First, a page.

We then received a large sample from the Black Hills in North Dakota and sent some specimens for sequencing. The first two sequences obtained had a barcode (12%) amazingly distinct from X. indecisus. We suspected contamination of the samples so more specimens of this sample were sent. To our surprise we got three more sequences of the new type and seven sequences of X. indecisus. With a 12% difference in their barcode, we assumed that structural differences could be found, but after intensive work we failed to find any differences. We have barcodes for five specimens recognizable as the new sequence, for seven specimens of X. indecisus from the same locality, and for 21 specimens of X. indecisus from coastal and southern British Columbia and California in the Sierra Nevada. The differences between significant base pairs (about 60) of these two species were consistent across the 658 based pairs.


We can distinguish X. degrooti from all specimens of X. indecisus with black abdomen, and from all females of X. indecisus with reddish-brown abdomen but with mainly clear wings. However, we cannot distinguish X. degrooti from females of X. indecisus with reddish-brown abdomen and darkly tinted wings, or males with a reddish-brown abdomen. Because barcodes distinguish both species unequivocally, we recognize X. degrooti as a species distinct from X. indecisus.


We have seen males and females from Arizona (Coconino Co., North Rim (4 F, 3 M, BYUC)) and Utah (Panguitch [Hopkins # 45296] (4 F, 1 M, USNM); Summit Co., 26 Jun – 18 Sep 2008 S. Munson 65SD E15 (1 F, CNC); Bunnels Fork (1 F, BYUC); Provo environ (1 F, BYUC); Tmpanogas near Provo (5 F, BYUC)). We suspect that they could be X. degrooti, but could not certify their identity.

Origin of specific epithet


The name degrooti is in honor of the late Peter de Groot (Canadian Forest Service, Sault Ste. Marie, Ontario, Canada) who made significant contributions towards a better understanding of the Siricidae and helped us generously in our work on the New World Siricidae by sending us numerous live and preserved specimens.


Hosts and phenology


The host is unknown, but Pinus ponderosa is numerous at the type locality. We suspect that the host range may be similar to that of X. indecisus.


Specimens were trapped between May 29 and August 18.




United States: South Dakota. Xeris degrooti is a western species in forested areas of South Dakota and possibly occuring in Arizona and Utah in the central and southern Rocky Mountains.


Specimens studied: 5 females a CNC and USNM.


Specimens for molecular studies: 5 specimens. See Fig. D1.2b. For each specimen the following is recorded: country, year, state/province, specimen code (in italics), and number of base pairs.


USA. South Dakota: 2007, SIR 155, 486; 2007, SIR 158, 658; 2007, CNCHYM 02488, 539; 2011, CNCHYM 02491, 227; 2007, CNCHYM 03056, 164.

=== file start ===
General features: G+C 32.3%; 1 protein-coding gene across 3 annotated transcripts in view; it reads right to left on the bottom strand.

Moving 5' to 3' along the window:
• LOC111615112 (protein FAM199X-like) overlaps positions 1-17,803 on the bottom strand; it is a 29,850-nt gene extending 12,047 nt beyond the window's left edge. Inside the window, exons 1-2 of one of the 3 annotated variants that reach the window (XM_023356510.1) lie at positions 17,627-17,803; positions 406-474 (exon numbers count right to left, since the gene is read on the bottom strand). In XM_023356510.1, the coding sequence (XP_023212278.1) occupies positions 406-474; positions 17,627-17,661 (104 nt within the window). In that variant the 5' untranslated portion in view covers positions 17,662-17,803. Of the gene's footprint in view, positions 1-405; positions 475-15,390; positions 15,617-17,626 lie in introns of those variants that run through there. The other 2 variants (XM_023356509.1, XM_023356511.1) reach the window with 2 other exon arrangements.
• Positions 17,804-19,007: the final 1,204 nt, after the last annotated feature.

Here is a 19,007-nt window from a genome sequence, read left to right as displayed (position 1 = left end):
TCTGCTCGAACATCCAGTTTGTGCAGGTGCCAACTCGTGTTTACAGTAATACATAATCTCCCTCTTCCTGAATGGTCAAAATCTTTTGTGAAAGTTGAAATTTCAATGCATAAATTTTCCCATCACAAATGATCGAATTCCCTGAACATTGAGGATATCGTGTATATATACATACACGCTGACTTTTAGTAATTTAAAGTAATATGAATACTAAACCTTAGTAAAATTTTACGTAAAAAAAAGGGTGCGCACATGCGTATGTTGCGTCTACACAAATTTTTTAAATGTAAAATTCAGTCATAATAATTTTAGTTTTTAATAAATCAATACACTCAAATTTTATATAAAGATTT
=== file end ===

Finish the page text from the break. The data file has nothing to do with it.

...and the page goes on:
Adults of X. indecisus have two distinct color forms: the abdomen is either mainly reddish brown or completely black. Both color forms are known from the coastal and interior regions of British Columbia south to California. We cannot recognize any geographical variation pattern between these two color forms.


Less obvious are variations in ovipositor length. The basal section of the sheath is proportional to body size, but the apical section is not. We calculated the ratio between the basal and apical section as a general measure of relative size for the ovipositor. Females (N = 10) from Lake Tahoe, California, have a ratio of 0.20–0.25 (mean = 0.23). In Oregon and British Columbia, females (N = 44) have ratios of 0.20– 0.32 (average 0.25). Therefore specimens from California have a relatively longer apical section of the sheath. DNA barcodes based on 21 specimens from regions with long and short ovipositors do not segregate specimens into two groups. We see no reasons to recognize subspecies.


However, in the central Rocky Mountain region, there are no specimens of X. indecisus with a black abdomen. All specimens have a reddish-brown abdomen and wings of females are darkly tinted. We do not want to officially recognize this population as subspecifically distinct because the sample is rather small and the females of this species and X. degrooti cannot be recognized except by their DNA barcodes.


Hosts and phenology


Xeris indecisus has a wide host range (Bedard 1938 – under X. morrisoni, Cameron 1965, Morris 1967). Based on 121 reared and confirmed specimens, all but one host are Pinaceae: Abies sp. (13), A. concolor (17), A. grandis (10), A. lasiocarpa (8), A. magnifica, Larix occidentalis (12), Picea sp. (1), P. sitchensis (10), Pinus contorta (2), P. ponderosa, Pseudotsuga menziesii (28),and Tsuga heterophylla (20). There is only one record from Calocedrus decurrens (Cupressaceae).

Based on 24 field-collected specimens, the earliest and latest capture dates are May 18 and September 11. The main flight period is from the first half of June to the first half of September.



Canada: Britsh Columbia. United States: California, Colorado, Idaho, Montana, Nevada, Oregon, South Dakota, Utah, Washington. Xeris indecisus, a widespread western species in forested regions, is recorded from British Columbia, Montana, and South Dakota to California, Arizona and Colorado(Burks 1967, Cameron 1965, Smith 1979) (see map C42.6 in Schiff et al. 2012). The specimens of X. indecisus recorded by Burks (1967) under X. spectrum townesi from Arizona need confirmation as they could be specimens of X. chiricahua. One female from the west coast of the United States was intercepted in Osaka, Japan (Okutani 1965). We have seen a female intercepted in New Zealand (FRNZ and PANZ) and one more intercepted at Slough (near Windsor, England) as an infestation in a control laboratory (BMNH).


Specimens studied and included for distribution map: 234 females and 113 males BYUC, CFIA, CNC, DEBU, EDUM, MTEC, OSAC, PFRC, ROME, UASM, UCRC, USFS–GA, USFS–MS, and USNM.


Specimens for molecular studies: 29 specimens from Canada (British Columbia) and United States (California, Colorado, Oregon and Washington). See Fig. D1.2c. For each specimen the following is recorded: country, year, state/province, specimen code (in italics), and number of base pairs.


CANADA. British Columbia: 2006, CBHR 418, 658; 2006, CBHR 419, 658. USA. California: 1999, CBHR 33, 658; 1999, CBHR 98, 658; 2007, SIR 075, 421; 2007, SIR 076, 600; 2007, SIR 077, 586; 2007, SIR 078, 654. Colorado: 2005, CBHR 189, 658. Oregon: 1999, CBHR 108, 658; 2006, CBHR 385, 658; 2006, CBHR 1078, 658; 2007, SIR 074, 421; 2007, SIR 080, 615; 2007, SIR 081, 421. South Dakota: 2007, CNCHYM 02489, 422; 2007, CNCHYM 02493, 422; 2007, CNCHYM 02492, 129; 2007, CNCHYM 03050, 410; 2007, CNCHYM 03051, 374. Utah: 2008, CNCHYM 03047, 382. Washington: 2005, CBHR 210, 658; 2005, CBHR 215, 658; 2005, CBHR 216, 658; 2005, CBHR 228, 658; 2005, CBHR 235, 658; 2005, CBHR 239, 658; 2005, CBHR 254, 658; 2008, CBHR 1310, 658.